After just being released from a five year stint in prison, Johnny Clay has assembled a five man team, including two insiders, to carry out what he estimates will be a $2 million heist at Lansdowne Racetrack, that take, minus expenses, to be split five ways. Besides Johnny, none of the men truly are criminals in the typical sense. In addition to the other four team members, Johnny has hired two men external to the team to carry out specific functions for a flat fee, the other four who will not meet the two men for hire or know who they are, while the two men for hire will not be told of the bigger picture of the heist. None involved are to tell anyone, even their loved ones, about the job, each of the five who has a specific reason for wanting his share of the money: Johnny, in wanting to get married to his longtime girlfriend Fay, the two who have known each other since they were kids, realizes that to live comfortably, he has to shoot for the moon instead of carrying out the penny ...Written by
The total budget for the film was $320,000. United Artists put up $200,000 and the rest was raised by producer James B. Harris. This was a paltry budget for a feature even by 1950s "B" picture standards. See more »
During the fight scene at the race track, where the robber is let in the door in two scenes told from from different angle, you clearly see that the door is open ed in different ways, and also that the robber is much quicker in the second time, though the scene is supposed to be the same. See more »
At exactly 3:45 on that Saturday afternoon in the last week of September, Marvin Unger was, perhaps, the only one among the hundred thousand people at the track who felt no thrill at the running of the fifth race. He was totally disinterested in horse racing and held a lifelong contempt for gambling. Nevertheless, he had a $5 win bet on every horse in the fifth race. He knew, of course, that this rather unique system of betting would more than likely result in a loss, but he didn't...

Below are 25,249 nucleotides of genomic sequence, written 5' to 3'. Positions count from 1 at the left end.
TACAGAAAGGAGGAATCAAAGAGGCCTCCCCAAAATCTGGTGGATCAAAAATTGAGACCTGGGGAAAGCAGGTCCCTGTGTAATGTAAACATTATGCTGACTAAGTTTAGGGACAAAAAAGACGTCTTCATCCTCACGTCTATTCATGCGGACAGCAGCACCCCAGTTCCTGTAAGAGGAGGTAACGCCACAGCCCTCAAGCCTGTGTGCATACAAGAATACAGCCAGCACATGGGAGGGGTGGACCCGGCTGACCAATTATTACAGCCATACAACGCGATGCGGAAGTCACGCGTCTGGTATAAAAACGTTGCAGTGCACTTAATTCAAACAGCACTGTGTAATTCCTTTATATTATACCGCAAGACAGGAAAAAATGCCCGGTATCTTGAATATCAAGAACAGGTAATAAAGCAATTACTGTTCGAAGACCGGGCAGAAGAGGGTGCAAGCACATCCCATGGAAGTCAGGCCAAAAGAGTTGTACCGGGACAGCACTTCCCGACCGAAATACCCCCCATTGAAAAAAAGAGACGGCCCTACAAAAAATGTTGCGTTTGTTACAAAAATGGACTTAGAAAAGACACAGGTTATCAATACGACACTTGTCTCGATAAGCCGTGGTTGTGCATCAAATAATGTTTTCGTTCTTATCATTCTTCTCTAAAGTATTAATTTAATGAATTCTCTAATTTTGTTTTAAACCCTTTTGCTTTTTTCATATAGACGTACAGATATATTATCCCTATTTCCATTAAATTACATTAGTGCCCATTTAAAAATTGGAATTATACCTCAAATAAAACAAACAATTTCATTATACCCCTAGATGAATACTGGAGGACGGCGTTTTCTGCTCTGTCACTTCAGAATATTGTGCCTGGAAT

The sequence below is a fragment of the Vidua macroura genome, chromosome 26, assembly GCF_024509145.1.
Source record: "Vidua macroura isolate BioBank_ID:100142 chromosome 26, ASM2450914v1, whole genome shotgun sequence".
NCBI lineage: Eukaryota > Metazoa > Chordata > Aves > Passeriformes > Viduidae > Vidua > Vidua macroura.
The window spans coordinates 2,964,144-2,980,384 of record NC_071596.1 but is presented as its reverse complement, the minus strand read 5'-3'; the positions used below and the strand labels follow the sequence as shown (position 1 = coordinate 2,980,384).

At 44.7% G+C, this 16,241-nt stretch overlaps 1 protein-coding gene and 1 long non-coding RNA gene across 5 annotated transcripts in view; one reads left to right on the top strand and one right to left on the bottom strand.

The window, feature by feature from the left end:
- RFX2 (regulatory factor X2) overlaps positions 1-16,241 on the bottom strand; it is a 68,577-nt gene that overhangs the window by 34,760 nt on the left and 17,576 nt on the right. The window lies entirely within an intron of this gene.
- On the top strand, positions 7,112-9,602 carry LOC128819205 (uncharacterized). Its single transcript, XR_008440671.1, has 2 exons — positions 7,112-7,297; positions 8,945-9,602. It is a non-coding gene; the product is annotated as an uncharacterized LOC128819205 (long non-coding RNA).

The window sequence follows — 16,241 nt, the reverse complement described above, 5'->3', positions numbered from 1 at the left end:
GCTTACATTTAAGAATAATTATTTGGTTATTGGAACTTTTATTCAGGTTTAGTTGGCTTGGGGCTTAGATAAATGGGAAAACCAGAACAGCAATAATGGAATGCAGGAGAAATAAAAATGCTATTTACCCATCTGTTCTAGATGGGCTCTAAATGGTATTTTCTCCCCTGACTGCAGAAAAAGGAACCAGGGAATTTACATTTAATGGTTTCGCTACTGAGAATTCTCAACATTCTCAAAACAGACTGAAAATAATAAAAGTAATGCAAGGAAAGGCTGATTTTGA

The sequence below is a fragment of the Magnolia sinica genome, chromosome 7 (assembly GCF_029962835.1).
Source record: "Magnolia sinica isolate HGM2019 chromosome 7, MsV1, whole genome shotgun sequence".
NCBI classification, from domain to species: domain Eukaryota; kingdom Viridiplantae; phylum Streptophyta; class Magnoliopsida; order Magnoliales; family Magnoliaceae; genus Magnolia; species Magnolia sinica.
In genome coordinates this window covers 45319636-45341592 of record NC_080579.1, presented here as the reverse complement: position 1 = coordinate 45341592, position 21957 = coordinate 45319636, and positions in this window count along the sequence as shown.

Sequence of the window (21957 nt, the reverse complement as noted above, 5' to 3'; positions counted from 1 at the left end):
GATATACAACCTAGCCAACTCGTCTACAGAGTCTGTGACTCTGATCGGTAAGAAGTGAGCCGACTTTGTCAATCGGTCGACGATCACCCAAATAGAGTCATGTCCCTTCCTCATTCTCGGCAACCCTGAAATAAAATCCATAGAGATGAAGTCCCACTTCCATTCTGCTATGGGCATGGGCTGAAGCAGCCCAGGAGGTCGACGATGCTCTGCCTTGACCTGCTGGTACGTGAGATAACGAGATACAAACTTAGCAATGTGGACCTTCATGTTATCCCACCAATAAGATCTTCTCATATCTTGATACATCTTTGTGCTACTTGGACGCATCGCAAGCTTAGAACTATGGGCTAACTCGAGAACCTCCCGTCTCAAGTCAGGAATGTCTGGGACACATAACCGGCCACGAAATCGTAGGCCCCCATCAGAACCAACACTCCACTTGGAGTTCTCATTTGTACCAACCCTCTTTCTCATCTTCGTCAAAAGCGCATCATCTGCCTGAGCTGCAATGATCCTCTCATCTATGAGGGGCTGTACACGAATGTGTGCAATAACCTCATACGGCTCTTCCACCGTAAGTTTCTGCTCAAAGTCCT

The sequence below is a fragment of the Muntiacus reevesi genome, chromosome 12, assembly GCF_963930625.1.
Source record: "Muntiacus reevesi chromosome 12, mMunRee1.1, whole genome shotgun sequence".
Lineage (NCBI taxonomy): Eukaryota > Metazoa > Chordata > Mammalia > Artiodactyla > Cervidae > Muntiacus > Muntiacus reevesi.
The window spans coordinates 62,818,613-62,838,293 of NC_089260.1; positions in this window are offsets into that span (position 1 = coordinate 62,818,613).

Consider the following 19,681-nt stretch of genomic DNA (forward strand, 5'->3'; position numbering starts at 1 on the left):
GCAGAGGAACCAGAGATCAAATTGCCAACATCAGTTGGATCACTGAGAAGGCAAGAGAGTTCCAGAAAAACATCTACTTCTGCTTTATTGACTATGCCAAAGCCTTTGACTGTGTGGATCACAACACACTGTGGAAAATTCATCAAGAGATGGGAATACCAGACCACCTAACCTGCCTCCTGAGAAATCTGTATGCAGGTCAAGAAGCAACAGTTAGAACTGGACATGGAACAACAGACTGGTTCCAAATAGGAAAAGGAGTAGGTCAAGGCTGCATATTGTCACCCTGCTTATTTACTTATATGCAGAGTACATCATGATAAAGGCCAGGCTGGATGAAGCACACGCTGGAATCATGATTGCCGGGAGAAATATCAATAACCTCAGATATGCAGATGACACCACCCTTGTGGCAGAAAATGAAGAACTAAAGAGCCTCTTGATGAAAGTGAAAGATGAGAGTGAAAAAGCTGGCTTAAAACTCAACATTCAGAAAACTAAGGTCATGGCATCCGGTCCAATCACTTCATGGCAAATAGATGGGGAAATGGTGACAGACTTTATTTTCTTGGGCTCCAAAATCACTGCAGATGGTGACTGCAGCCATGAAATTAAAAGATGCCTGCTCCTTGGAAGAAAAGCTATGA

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Stanley Kubrick is one of the greatest directors of all time. He's made some of the greatest, thought provoking, controversial films of all time, and his style is out of this world. But before The Shining, before A Clockwork Orange, before 2001, before Dr. Strangelove, even before Spartacus, there was The Killing. It's a very good movie, but it's not one of Kubrick's best; and I was sort of expecting that. Rarely is a director's first movie his best, and even though it has some flaws, it's still a great movie. One problem I have with this movie is the unnecessary narration. I know that wasn't Kubrick's idea, but it's bad, and it's noticeable. It's actually pretty insulting to the audience's intelligence. I think Kubrick trusted his audience to be smart enough to follow the film, and I wish they would just remove it from the film. Another thing is that the movie feels very lopsided. The first half isn't bad, but the second half is definitely stronger. We get a lot of dialogue for the first half, and then we see the action in the second half. It's very well written, and it does keep my interest, but the scale is totally tipped. It's similar to Quentin Tarantino's Kill Bill movies. The first movie is non-stop action and wildly entertaining, and the second movie has very minimal action, and is mostly talking. Like I said, I love dialogue (especially when it's well written), but I wish it was more balanced with the action. So what's good about this movie? Well, the characters are great. You can tell Tarantino took a lot of inspiration from this movie when he made Reservoir Dogs. It's one of the first instances where the main characters are bad guys, they're very mean spirited, but you cheer for them anyway. Also, the ending is unique for the time. Just like I Am a Fugitive From a Chain Gang, the ending is just very haunting, and leaves you with a dark feeling. I think the best thing about this movie is the cinematography. Kubrick is known for his incredible cinematography, and it's really cool to see where it all started. You can just see the future genius that lies within. The Killing isn't a perfect movie, but it's still really good. For a low budget crime drama from the 1950s, it's amazing. And even though it's so low budget, you can still see that Kubrick style slowly growing. It may not be one of his best, and it does have its flaws, but it's still an engaging, dark, intelligent movie.
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